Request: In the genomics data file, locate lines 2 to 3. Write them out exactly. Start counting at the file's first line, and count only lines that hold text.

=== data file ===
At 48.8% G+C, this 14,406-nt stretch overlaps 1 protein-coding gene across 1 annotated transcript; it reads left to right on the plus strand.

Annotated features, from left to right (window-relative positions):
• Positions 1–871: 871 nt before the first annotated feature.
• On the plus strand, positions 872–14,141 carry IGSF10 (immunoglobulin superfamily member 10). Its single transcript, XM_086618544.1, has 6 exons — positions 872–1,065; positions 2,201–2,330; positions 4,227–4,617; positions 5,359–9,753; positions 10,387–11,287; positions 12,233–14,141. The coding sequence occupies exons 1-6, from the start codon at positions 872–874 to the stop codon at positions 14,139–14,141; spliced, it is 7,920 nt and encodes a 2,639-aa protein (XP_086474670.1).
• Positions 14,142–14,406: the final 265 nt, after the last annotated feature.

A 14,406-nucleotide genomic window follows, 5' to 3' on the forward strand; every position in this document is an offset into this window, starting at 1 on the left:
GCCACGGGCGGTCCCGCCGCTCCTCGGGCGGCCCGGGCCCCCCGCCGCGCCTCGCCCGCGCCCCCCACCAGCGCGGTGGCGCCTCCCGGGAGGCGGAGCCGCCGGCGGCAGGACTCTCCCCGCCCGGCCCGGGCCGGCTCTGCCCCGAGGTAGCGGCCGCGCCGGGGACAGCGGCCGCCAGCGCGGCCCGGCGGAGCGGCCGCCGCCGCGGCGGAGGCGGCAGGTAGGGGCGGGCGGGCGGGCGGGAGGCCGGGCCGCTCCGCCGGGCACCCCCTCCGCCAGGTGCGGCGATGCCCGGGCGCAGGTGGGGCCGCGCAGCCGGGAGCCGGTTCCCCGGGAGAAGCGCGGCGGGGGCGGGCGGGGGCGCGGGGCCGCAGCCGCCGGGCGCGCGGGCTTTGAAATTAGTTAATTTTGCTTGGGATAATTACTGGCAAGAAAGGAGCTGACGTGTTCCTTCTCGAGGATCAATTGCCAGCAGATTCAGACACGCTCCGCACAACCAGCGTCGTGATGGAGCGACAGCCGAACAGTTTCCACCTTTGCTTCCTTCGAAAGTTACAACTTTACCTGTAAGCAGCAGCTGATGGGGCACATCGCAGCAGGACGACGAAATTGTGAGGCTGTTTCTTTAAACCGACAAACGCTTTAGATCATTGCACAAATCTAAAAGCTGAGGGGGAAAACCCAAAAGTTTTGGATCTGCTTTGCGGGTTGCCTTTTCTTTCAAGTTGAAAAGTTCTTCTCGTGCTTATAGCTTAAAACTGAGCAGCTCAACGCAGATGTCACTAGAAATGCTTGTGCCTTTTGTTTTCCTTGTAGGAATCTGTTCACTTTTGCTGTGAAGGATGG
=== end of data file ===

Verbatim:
Annotated features, from left to right (window-relative positions):
• Positions 1–871: 871 nt before the first annotated feature.